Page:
Economic Consequences

These nascent moves to defend the United States had far-reaching economic effects. When Alexander Hamilton had presented to Congress his Report on Manufactures on December 5, 1791, Congress promptly tabled it. Though it is now acknowledged as one of the greatest of American economic papers, Hamilton recognized that Congress did not have the appetite for another major debate on economic policy. (He had won a hard-fought battle for the Assumption Plan less than two years earlier.) But in March 1792, when Congress requested ideas to raise additional revenues needed to defend the nation’s western frontiers from British forces and their Indian allies, Hamilton proposed most of the tariff measures he had come up with in his Manufactures report. On May 2, 1792, Congress passed “An Act for raising a farther sum of Money for the Protection of the Frontiers,” which enacted import tariffs to fund the army, thus also achieving many of Hamilton’s measures to boost American manufactures.

A further act, passed May 8, relied on the individual states to organize, train, and supply the militia. Most importantly, it provided for the conscription of every “free able-bodied white male citizen” between the ages of 18 and 45 into a local militia company. (This was later expanded to all males, regardless of race, between the ages of 18 and 54 in 1862.) The federal standing army remained relatively small through the nineteenth century, despite repeated demonstrations of the inefficiency and inadequacy of relying on state militias to meet the manpower needs of an army.

Jefferson-Signed Acts

According to the provisions of the 1789 “Act to provide for the safe keeping of the Acts, Records, and Seal of the United States, and for other purposes,” the Secretary of State was responsible for receiving signed bills, orders, and resolutions from the President.” It also directed the Secretary to ensure that all such acts were published in at least three public newspapers and to deliver two printed copies “duly authenticated” to the governors of each state. This copy is one of those authenticated by Jefferson as Secretary of State and sent to one of the governors. Kentucky was not admitted as the 15th state until June 1, 1792, so Jefferson very likely signed only 28 copies of this Act.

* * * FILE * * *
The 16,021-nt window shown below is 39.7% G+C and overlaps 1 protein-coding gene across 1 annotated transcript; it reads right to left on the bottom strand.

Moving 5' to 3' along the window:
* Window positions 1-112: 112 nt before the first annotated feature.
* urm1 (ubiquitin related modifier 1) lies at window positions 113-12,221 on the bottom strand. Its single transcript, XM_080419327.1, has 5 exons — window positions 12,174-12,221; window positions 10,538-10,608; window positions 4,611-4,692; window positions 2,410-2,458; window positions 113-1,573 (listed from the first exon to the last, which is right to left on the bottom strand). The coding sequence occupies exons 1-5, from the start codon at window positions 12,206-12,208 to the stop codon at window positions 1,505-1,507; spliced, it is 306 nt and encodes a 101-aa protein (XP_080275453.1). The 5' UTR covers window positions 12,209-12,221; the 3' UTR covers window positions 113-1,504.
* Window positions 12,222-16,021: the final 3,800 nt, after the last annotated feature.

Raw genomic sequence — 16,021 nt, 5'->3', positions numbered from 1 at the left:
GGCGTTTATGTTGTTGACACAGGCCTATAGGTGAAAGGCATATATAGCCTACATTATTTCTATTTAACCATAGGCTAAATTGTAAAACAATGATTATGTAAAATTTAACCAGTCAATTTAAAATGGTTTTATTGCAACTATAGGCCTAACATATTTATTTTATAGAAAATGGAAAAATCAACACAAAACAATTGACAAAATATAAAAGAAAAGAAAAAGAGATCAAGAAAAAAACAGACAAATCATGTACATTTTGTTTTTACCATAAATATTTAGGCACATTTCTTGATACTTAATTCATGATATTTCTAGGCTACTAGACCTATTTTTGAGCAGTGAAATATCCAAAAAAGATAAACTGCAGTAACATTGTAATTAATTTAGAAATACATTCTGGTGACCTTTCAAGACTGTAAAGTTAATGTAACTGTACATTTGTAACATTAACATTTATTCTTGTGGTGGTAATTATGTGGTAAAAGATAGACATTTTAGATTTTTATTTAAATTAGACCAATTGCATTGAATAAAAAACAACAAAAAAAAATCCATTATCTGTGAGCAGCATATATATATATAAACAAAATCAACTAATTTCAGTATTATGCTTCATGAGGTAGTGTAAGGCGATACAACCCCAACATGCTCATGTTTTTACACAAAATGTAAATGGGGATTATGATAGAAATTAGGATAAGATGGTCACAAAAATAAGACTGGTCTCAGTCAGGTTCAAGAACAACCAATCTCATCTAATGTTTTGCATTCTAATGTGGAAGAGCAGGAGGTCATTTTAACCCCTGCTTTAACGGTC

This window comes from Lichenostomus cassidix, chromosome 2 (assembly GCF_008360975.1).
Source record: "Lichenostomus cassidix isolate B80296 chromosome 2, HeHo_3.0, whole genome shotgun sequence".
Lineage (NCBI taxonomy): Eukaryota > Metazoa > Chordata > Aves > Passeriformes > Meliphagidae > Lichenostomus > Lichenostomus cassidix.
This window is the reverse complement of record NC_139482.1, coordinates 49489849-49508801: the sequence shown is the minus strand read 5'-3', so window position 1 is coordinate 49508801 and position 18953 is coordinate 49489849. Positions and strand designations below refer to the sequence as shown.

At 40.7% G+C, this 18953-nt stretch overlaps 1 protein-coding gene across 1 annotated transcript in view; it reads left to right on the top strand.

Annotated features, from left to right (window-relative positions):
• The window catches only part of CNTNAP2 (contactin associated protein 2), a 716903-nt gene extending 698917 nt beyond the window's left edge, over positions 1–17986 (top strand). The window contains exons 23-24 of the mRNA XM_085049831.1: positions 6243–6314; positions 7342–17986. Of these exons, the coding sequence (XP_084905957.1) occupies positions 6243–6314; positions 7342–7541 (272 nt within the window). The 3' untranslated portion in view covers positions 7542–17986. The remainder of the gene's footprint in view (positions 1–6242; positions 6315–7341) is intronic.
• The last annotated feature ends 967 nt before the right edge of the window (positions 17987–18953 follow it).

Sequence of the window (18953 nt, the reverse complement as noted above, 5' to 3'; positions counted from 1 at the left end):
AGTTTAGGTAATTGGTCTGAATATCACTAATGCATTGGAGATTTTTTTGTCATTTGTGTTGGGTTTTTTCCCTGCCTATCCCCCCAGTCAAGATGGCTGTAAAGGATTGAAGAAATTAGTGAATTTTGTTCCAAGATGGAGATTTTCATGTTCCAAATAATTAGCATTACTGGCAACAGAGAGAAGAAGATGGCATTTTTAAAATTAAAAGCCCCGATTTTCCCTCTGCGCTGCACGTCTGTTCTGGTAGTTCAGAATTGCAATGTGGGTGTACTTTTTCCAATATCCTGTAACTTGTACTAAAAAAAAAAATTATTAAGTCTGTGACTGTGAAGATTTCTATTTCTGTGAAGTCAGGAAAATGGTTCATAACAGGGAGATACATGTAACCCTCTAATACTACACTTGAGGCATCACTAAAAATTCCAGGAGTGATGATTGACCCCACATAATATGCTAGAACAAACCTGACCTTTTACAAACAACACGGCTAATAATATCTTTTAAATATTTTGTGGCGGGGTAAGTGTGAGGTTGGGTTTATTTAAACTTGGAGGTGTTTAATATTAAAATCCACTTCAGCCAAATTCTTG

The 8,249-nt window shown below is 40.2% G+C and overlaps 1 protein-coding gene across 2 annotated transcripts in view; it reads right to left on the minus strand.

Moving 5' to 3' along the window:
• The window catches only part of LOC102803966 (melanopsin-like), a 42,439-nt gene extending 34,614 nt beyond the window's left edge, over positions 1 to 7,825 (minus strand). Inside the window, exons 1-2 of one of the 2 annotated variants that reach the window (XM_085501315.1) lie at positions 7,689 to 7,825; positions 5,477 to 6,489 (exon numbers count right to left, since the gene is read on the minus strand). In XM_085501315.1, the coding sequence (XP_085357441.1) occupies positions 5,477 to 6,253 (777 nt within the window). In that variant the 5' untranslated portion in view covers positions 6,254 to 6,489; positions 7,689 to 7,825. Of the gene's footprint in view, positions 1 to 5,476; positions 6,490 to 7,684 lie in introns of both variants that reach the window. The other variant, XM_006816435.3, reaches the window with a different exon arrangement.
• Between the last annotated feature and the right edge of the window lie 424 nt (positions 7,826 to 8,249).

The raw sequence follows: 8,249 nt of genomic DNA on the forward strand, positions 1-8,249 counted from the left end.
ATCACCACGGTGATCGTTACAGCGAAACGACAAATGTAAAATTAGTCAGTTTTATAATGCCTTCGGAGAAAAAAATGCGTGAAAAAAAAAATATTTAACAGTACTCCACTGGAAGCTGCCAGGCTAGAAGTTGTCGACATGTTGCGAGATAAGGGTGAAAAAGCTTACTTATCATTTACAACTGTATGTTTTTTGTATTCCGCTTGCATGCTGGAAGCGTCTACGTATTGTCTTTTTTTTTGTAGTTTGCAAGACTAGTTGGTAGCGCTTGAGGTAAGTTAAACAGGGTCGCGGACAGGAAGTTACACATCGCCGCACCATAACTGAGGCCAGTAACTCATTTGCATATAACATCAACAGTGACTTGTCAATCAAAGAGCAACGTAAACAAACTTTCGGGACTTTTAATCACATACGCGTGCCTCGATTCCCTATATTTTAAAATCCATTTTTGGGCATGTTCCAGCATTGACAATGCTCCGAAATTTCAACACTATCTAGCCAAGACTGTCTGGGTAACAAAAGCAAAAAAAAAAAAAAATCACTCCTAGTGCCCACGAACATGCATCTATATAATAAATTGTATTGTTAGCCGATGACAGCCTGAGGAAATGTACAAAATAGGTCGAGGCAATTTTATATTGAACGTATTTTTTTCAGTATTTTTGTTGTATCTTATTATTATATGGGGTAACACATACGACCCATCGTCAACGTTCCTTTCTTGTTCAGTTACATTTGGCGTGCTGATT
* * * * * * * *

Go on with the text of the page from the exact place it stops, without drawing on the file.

Condition

Pale rectangular stain to top margin. Otherwise fine.

Complete Transcript

SECOND CONGRESS of the UNITED STATES

At the First Session, begun and held in the City of Philadelphia, on Monday the twenty-sixth

of March, one thousand seven hundred and ninety-two.

An Act supplemental to the act for making farther and more effectual Provision

for the Protection of the Frontiers of the United States

BE it enacted by the Senate and House of Representatives of the United States of America in Congress assembled, That it shall be lawful for the President of the United States, by and with the advice and consent of the Senate, to appoint such number of brigadier generals as may be conducive to the good of the public service. Provided the whole number appointed or to be appointed, shall not exceed four.

                                                                 JONATHAN TRUMBULL, Speaker of the House

                                                                                    of Representatives

                                                                 JOHN ADAMS, Vice-President of the United States;

                                                                                    and President of the Senate

Approved, March the twenty-eighth, 1792

            GEO WASHINGTON, President of the United States.

Deposited among the Rolls in the office of the Secretary of State.

                                                                        Thomas Jefferson Secretary of State.